Several years I have been fighting for my rights to be recognised. The language of human and fundamental rights have become an integral characteristic in the way I speak to decision-makers, general public and other stakeholders about legalising the love my heart longs for, desperately. I quote significant individuals who have come out in support of the battle I am struggling with, I refer to the international human rights instruments that protect all humans from oppression and discrimination and I compare the situation to other states which have made remarkable advancements. But this time Helsinki, I no longer wish to convince the rest of the world with abstract notions of love, rights and equality. I want to tell you my story. And I wish you to help me understand what it is about my feelings that still today make most of the world shiver with disgust.
I met a man in India a few weeks back. We started conversing on Grindr, an application for gay men to meet each other, and that alone felt strange as I never have a conversation on it. I use it for my own amusement and maybe three or four times a year I actually respond to someone, but his message and profile sparked my interest instantly that I responded without thinking the possible consequences.
We sent each other long messages, getting to know each other and soon enough I discovered myself having a chat with him every single time I had access to Internet. I would stay up until 3am every night, just talking about our lives, dreams that kept us going on, people that we had loved in the past and TV-shows that entertained us. It was effortless as if you had been discussing with a person who had known you the entire lifetime. Without realising I had let all my guards down with him, I had allowed him to enter my life and to access all parts of it without a hint of caution. My heart had not experienced such a magnitude of attraction and desire in years and she yearned to have more of the infatuation.
He had asked me a few times if I was able to visit Chandigarh, the city where he lived. I had been planning to travel there before we had started to talk, but then I realised it was four hour drive down to the mountains and as I was with my family my freedom was constrained. My lungs were thirsty to see him and the crippling thought of not seeing paralysed my entire body. Just a week before I was leaving the town, he found a compromise that worked for both of us: we would meet in Solan that was two hour ride away for both of us and have a coffee there. It was not much, but it was all we could have and I was willing to take it even though I was certain that the moment that meeting was over, the yearning for him would intensify conspicuously.
So we met in Solan, a small town in the Himalayan mountains that no one really visits unless they have relatives; it is not a place that attracts tourists unlike other towns in the state of Himachal Pradesh despite being the second populous city in the region. In other words it was not a city where two men could have a romantic date no matter how hard their hearts cried.
The moment I saw him, there was nothing else I would had liked to than kiss him at the very spot in the centre of the town but I had been taught better. Instead I greeted him like a friend and we talked, although in all honesty while I took pleasure in listening to his voice and studying his charmingly tender smile it was not enough. All I wished was to experience his touch, his lips and hold his hand in mine. But I could not do that. Hell would have broken out in a town named by a goddess.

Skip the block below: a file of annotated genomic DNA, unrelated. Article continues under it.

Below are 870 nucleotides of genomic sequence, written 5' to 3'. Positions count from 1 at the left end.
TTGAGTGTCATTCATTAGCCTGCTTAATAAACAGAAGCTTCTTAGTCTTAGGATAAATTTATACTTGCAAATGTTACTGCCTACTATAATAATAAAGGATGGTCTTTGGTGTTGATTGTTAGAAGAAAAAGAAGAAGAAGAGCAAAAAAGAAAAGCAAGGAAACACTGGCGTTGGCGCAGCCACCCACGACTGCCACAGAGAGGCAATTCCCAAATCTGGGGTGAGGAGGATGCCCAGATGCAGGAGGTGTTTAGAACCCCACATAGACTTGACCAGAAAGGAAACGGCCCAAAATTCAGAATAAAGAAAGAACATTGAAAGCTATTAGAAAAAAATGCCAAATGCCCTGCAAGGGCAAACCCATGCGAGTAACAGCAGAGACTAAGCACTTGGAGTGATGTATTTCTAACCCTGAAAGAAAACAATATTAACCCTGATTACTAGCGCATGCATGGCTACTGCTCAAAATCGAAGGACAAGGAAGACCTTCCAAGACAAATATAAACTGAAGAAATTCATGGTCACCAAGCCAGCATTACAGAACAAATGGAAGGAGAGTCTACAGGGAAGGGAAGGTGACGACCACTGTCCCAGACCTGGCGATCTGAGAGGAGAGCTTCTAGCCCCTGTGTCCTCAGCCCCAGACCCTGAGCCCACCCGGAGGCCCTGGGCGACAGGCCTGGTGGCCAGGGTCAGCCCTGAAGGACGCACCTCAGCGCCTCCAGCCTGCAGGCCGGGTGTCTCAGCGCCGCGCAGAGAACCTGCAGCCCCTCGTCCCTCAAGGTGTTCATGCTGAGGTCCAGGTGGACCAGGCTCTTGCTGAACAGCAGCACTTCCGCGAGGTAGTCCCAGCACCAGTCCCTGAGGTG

We tried to find a café, unsuccessfully. Ultimately we ended up going to a park that was located near the centre and take a stroll there in the pressing heat. I could not stop looking at him and admiring his beautiful facial structure with the strongest jaw line I had ever. He spoke and I listened to carefully every single word he uttered, tasting them in my mouth and thinking what the real thing would feel like. We wondered the park and went circles, attempting to find a discreet location and but nothing was too hidden. I gave up so I kissed him there and then. The urgent need to experience his lips had conquered every cell raving in my body. I never make an initiative, but I could not resist anymore.
It was nothing like I had imagined in my mind.
Do you know the feeling when you kiss someone and the rest of the world disappears, that experience that all love stories at one point or another attempt to convey? The sense of connection with another person that brings you to a universe you cannot visit on your own, that moment when your body trembles with tender pleasure and your mind becomes blank as there is nothing else than the kiss you are experiencing. When it ends, you just know. And you smile for having everything you need in the world.
It would have been perfect if we had been free of fear. We could not let the rest of the world disappear as we kissed.
We left the park and found a café where I ordered a nice refreshing milkshake for myself and he had a cold coffee that looked pretty disgusting. Obviously I told him that. I listened to him telling about his work in Bombay and the terrible commutes he had to struggle with, his experiences in the UK and Paris and all the words he uttered I absorbed and took to my heart. Under the table I could feel our legs pressing against each other and together with his voice I enjoyed it almost as much as I did kissing him. Then we talked about our common future and what it would be like. I was able to imagine it so vividly in mind.
Soon after we roamed around the town, to find a private place and even after walking for thirty minutes all we managed to discover were some stairs that was somewhat isolated. There were a few buildings down, it seemed the land next to the stairs was some kind of a dump where all threw their trash and occasionally people would appear so maybe it was not the most romantic place in the Earth but regardless the next hour or so felt like I was living the love story of the century.